That’s right, after all those months of chaos in Ontario politics, with the gong show of Patrick Brown and all the rest of the craziness, the Tories managed to finally find a way to win a provincial election in Ontario. And after all those predictions of a close race, the projections from the news organizations came in really fast, within the first 15 minutes.
The governing Liberals were reduced to third-place rubble with seven seats. Of course, they projected themselves to be defeated long before the polls closed, because Premier Kathleen Wynne had already conceded the election prior to Thursday. It was utterly strange, with Wynne hold a media event on Saturday, days before the vote, and declaring she was going to lose. Maybe the Liberals thought they could salvage some seats by doing that, or sympathy votes.
Anyway, the result is the result. I think people were simply fed up with the overspending and the Hydro messes and the hands-in-the-pocket attitude of the Liberals’ 15 years of government. So they hurled out the Liberals in overwhelming fashion. Oh, and the Greens got a seat in Guelph.
Also, I want to give a shout-out to Robin Martin who finally won in Eglinton-Lawrence to become an MPP. I knew her back in my previous Ontario life. Also, it looks like my former home riding Don Valley East was one of the few places in Ontario that was not interested in overthrowing the Liberals, because they won again there.
I’m also quite surprised to learn that the city of London went almost totally NDP. That place didn’t strike me as the type of place that would be NDP when I was there. That place seemed to be more to the centre or centre-right.
The good NDP showings in London, Windsor, Hamilton, Toronto etc. were not enough, though. The final results mean Ontario has saved itself from a repeat of the Bob Rae NDP years, or a repeat of what we’ve seen from any province that elects the NDP. A colleague of mine has referred to the NDP as the “punishment” party. You put them in, either because you want to punish the other party that had been in power, or simply to punish yourself. You certainly don’t put them in expecting them to do a good job for you, because after a year or so of their big-government ways you say “what have we done?” And then you want to throw them out.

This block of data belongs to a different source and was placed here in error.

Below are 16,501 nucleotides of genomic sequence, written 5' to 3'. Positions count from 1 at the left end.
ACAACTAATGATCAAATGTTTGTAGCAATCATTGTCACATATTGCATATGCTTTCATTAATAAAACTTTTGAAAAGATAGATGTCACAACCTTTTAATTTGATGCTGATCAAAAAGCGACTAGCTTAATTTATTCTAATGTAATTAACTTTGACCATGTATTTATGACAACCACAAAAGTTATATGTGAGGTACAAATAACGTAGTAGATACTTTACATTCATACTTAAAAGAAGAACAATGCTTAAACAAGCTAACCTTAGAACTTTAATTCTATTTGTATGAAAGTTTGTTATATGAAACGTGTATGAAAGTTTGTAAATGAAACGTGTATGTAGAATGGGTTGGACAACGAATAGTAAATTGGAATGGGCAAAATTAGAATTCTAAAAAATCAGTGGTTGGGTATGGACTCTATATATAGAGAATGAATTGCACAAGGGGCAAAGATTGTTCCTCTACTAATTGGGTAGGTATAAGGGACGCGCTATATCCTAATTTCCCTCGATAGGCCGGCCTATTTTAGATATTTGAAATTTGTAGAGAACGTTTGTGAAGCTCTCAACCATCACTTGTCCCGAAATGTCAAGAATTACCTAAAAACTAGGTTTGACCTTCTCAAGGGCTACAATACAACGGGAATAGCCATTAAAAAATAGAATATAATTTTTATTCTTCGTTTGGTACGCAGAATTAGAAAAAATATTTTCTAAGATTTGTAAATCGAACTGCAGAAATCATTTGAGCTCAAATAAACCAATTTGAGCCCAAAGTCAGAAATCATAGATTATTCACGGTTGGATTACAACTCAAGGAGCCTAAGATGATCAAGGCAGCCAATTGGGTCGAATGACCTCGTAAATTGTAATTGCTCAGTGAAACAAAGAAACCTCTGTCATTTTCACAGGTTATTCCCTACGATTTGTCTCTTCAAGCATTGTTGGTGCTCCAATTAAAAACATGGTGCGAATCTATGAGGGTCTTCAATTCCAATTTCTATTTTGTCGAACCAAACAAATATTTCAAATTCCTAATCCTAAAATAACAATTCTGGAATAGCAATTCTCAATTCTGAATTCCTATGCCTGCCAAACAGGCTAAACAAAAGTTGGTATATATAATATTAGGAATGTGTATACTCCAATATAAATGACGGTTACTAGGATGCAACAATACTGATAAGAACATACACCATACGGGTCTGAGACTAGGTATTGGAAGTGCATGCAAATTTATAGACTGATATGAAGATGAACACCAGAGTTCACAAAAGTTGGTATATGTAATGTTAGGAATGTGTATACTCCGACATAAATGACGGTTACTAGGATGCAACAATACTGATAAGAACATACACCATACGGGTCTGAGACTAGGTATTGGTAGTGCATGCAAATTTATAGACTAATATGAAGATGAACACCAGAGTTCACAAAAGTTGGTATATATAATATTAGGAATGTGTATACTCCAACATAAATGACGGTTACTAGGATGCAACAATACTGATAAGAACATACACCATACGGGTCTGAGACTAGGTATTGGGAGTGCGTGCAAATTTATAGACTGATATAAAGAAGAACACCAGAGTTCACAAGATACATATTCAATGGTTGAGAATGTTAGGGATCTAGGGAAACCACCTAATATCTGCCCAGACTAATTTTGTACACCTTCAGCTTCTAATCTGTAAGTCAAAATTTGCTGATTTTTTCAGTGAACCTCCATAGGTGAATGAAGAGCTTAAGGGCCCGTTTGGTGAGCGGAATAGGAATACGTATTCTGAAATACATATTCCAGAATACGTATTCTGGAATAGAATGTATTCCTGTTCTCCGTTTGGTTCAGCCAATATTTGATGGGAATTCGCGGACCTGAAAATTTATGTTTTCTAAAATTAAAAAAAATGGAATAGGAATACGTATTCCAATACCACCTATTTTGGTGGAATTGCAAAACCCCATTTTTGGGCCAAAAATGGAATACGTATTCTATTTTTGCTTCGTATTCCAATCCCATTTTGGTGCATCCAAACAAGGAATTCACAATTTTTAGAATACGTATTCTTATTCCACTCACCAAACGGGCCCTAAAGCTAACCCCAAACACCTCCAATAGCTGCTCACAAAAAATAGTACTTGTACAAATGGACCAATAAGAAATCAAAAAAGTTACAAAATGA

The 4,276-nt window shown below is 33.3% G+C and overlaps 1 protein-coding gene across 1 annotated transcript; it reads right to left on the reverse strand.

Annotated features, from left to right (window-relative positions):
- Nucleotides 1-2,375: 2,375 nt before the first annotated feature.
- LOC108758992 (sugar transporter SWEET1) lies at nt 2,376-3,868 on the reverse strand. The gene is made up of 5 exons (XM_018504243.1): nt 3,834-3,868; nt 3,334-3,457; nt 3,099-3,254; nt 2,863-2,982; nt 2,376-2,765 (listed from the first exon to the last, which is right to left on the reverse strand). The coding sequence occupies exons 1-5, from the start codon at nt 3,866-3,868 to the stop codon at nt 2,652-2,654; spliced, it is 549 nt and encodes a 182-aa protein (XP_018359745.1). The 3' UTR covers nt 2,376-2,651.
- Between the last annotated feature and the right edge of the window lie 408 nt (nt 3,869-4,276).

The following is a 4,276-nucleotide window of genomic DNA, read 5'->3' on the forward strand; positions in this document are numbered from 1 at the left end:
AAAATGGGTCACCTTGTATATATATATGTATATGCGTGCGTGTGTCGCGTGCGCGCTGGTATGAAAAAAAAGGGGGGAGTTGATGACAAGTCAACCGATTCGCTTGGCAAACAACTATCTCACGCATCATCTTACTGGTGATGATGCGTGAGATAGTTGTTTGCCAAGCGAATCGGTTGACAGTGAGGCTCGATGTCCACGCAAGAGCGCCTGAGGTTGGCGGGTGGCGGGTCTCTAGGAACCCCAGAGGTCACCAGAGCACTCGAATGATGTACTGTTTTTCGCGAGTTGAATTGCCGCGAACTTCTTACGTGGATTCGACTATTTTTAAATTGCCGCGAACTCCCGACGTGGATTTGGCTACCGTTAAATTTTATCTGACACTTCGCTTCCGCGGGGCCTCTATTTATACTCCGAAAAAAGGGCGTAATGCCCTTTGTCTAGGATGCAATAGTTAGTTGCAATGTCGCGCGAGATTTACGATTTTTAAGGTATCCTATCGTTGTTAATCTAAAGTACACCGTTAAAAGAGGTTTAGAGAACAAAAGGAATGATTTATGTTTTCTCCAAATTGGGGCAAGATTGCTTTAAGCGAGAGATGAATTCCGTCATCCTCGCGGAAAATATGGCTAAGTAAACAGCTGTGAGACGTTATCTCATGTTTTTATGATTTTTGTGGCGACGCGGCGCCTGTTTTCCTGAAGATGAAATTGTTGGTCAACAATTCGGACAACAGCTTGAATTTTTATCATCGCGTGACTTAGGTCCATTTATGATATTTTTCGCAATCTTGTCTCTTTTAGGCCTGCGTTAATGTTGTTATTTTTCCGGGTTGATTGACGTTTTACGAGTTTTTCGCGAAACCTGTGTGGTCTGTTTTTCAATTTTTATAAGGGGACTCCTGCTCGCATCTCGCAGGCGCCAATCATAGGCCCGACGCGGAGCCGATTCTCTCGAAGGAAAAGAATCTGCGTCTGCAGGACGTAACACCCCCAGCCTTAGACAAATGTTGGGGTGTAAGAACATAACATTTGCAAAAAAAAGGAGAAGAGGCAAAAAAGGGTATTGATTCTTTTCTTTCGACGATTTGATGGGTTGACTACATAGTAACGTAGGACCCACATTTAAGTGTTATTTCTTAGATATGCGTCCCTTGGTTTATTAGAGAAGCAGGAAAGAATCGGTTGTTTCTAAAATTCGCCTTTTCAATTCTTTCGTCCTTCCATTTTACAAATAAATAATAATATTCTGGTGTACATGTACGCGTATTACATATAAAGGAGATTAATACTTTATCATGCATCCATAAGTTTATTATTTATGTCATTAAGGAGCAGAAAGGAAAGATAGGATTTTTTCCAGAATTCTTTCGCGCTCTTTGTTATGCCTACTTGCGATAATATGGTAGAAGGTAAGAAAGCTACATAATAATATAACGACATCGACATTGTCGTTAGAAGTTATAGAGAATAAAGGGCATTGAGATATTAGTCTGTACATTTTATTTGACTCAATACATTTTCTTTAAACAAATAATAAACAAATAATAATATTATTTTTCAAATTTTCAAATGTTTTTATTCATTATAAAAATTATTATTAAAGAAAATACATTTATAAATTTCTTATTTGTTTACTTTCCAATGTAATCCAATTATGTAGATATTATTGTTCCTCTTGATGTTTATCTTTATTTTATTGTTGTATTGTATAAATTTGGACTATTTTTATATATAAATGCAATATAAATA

As for Doug Ford, he is going to be Premier of Ontario. Just a few months ago he was running for mayor of Toronto again. I’d say this is a step up. Also, it looks now like this fall’s Toronto mayor’s race will be pretty boring.
You know, I think I’m starting to come around on Ford. Yes, what happened at City Hall with his late brother Mayor Rob Ford was a gong show, but a lot of that had to do with Rob’s own personal problems and demons, which dragged his administration right down. Doug, though, seems to have his own personal life together.
I think part of the reason Doug Ford won was because he at least looked like he was trying to keep the craziness to a minimum in his campaign. I know this seems hard to believe after that story in the final days about the lawsuit from Rob’s widow over the estate, and after all the nomination-controversy stuff and problem candidates that Ford had to get rid of. But the last two weeks of the campaign were largely scandal-free. Plus, you had these not-ready-for-prime-time NDP candidates making “Hitler” comments and the like.
The other thing that really helped Ford Nation was the endorsements from former Mississauga mayor Hazel McCallion, and then former North York/Toronto mayor Mel Lastman. Those came right after a lot of bad press for Ford, when the NDP were surging in the polls. I think those endorsements caused some people to reassess and say “hey, maybe Ford isn’t the terrible guy people are making him out to be.”
On top of it all, Doug kept his reputation for combativeness in check throughout the campaign. In fact, this might be the new normal, because I think Doug is a changed man ever since his brother Rob died. I think it’s moderated him quite a lot.
Quite honestly, there is much to be said about what “Ford Nation” stands for, with the devotion to fiscal responsibility and less taxes, and being “for the people”. I know people were comparing him to Trump, but Ford is really more about being pro-business and getting government off the people’s back, and respecting taxpayers. A good example was his “buck a beer” proposal. The other political parties laughed at it, but the voters didn’t. They knew the other parties were more interested in hosing them than looking out for their pocketbooks, so they voted PC. So I actually have high hopes for his government. If Premier Ford sticks to the core values that got him here, he’ll be okay.
His enemies won’t agree with that statement. They think this Ontario election result is the end of the world! But frankly, I think the easily-triggered folks in Ontario will always be triggered by Ford, just because his last name is Ford.